Copyright. Copyright 1999 Erik G. Ledbetter. All rights reserved. Any person is hereby authorized to view, copy, print, and distribute this document for informational, non-commercial purposes only. Any copy of this document or portion thereof must include this copyright notice.

For lots and lots of information, please see:

and here:



Today's funny :o)

H/T to wild river! :o)

We are about to enter the BBQ season. Therefore it is important to refresh your memory on the etiquette of this sublime outdoor cooking activity. When a man volunteers to do the BBQ the following chain of events are put into motion.

(1) The woman buys the food.
(2) The woman makes the salad, prepares the vegetables, and makes dessert.
(3) The woman prepares the meat for cooking, places it on a tray along with the necessary cooking utensils and sauces, and takes it to the man who is lounging
beside the grill - beer in hand.
(4) The woman remains outside the compulsory three meter exclusion zone
where the exuberance of testosterone and other manly bonding activities can take place without the interference of the woman..
(6) The woman goes inside to organize the plates and cutlery.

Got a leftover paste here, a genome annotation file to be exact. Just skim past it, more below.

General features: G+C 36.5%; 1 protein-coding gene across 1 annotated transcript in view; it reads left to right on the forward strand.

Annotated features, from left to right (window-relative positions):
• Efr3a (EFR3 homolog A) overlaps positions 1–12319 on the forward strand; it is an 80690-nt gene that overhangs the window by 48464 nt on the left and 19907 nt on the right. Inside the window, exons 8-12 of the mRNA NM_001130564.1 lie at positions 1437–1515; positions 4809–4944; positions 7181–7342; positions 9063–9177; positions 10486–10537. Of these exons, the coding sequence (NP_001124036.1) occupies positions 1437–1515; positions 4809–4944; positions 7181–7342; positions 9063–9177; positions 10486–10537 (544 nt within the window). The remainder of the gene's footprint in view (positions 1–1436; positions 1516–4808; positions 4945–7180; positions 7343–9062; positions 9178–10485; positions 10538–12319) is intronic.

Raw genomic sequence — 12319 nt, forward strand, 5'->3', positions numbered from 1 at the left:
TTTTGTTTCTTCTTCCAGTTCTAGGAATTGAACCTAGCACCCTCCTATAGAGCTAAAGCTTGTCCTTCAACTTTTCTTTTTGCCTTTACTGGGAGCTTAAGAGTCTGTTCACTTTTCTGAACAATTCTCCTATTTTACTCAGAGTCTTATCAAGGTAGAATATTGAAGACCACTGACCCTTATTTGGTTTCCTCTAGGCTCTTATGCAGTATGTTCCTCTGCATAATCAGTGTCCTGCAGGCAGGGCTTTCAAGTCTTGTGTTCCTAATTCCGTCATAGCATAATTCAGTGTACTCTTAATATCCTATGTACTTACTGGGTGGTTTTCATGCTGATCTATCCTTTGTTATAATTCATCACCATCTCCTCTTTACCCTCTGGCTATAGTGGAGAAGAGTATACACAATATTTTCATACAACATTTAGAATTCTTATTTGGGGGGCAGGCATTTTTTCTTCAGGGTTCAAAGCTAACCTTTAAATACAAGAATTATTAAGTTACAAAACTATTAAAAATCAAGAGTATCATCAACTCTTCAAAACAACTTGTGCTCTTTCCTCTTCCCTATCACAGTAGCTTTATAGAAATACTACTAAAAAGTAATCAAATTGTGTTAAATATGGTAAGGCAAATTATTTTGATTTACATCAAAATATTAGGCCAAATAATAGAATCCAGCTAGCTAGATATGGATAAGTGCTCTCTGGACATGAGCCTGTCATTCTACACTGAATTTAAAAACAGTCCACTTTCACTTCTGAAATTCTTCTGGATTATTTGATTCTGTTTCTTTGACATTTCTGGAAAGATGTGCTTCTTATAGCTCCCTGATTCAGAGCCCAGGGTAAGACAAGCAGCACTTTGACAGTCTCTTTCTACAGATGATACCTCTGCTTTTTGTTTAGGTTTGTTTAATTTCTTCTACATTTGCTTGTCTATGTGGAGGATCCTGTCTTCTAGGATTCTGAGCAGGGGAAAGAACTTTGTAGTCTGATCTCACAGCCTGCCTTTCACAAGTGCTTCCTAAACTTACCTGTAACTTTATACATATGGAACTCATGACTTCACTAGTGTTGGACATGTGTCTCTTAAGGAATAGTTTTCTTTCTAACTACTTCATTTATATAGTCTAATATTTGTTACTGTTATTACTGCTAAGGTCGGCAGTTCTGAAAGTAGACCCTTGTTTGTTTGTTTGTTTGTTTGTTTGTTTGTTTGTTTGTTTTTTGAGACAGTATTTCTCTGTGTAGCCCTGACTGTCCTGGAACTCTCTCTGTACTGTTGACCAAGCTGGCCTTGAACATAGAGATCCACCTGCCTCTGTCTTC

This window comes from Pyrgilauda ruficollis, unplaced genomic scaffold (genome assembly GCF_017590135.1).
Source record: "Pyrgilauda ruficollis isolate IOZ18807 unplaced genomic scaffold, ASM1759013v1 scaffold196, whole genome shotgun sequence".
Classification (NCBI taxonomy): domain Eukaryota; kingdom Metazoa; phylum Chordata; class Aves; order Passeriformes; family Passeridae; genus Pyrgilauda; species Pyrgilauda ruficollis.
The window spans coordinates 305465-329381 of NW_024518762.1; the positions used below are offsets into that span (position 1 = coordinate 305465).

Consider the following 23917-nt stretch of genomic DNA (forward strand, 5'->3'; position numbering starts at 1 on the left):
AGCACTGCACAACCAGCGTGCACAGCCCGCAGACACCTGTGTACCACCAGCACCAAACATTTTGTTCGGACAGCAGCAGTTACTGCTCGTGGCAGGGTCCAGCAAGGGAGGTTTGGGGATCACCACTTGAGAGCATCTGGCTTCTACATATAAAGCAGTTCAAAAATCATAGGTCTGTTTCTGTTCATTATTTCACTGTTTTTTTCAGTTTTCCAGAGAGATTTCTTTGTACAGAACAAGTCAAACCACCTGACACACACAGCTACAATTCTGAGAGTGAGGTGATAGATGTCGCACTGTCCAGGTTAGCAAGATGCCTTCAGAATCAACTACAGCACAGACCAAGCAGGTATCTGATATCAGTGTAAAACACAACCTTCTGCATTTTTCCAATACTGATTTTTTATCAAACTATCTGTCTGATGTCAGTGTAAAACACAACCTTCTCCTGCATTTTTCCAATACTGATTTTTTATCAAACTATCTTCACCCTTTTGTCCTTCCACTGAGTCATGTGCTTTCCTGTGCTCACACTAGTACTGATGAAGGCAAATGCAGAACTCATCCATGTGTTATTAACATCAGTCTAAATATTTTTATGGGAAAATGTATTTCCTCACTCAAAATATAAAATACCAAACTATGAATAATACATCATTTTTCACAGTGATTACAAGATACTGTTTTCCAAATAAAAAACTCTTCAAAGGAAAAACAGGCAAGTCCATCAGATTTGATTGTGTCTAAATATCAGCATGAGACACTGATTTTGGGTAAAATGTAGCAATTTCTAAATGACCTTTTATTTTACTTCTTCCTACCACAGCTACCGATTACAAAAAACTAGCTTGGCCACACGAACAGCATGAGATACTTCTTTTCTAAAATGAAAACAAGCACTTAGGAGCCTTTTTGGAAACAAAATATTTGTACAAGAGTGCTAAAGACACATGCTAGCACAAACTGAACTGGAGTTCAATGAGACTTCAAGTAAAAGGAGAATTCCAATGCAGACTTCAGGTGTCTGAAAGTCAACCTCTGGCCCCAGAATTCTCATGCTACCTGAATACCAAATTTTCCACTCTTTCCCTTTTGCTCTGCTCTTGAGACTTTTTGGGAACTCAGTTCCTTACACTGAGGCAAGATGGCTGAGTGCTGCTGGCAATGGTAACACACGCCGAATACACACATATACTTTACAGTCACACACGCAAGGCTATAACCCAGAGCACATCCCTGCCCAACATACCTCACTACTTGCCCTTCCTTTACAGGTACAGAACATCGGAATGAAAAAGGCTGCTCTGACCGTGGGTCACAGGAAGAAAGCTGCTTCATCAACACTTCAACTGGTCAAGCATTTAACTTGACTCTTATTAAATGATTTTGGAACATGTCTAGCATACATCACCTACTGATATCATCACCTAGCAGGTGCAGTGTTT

(7) The woman comes out to tell the man that the
(8) The meat is looking great. He thanks her and asks if she will bring another beer while he flips the meat
( The man takes the meat off the grill and hands it to the woman.
(9) The woman prepares the plates, salad, bread, utensils, napkins, sauces,
and brings them to the table.
(10) After eating, the woman clears the table and does the dishes.
(11) Everyone PRAISES the MAN and THANKS HIM for his cooking efforts.
(12) The man asks the woman how she enjoyed ' her night off '
and, upon seeing her annoyed reaction, concludes that there's just no
pleasing some women!

Just an ordinary day

Just love the new roof on the pen! It looks so much better than the tarps. Chicken wire covers the entire top of the pen so no critters can get in. I just hope it holds up under the snow this winter.

Poor Charlie is still wheezing. He's eating, drinking and chasing Laverne all around. I don't know what is wrong with him, but it doesn't seem to slow him down at all.  His neck is starting to look like he's part ostrich! He still thinks he's handsome, though.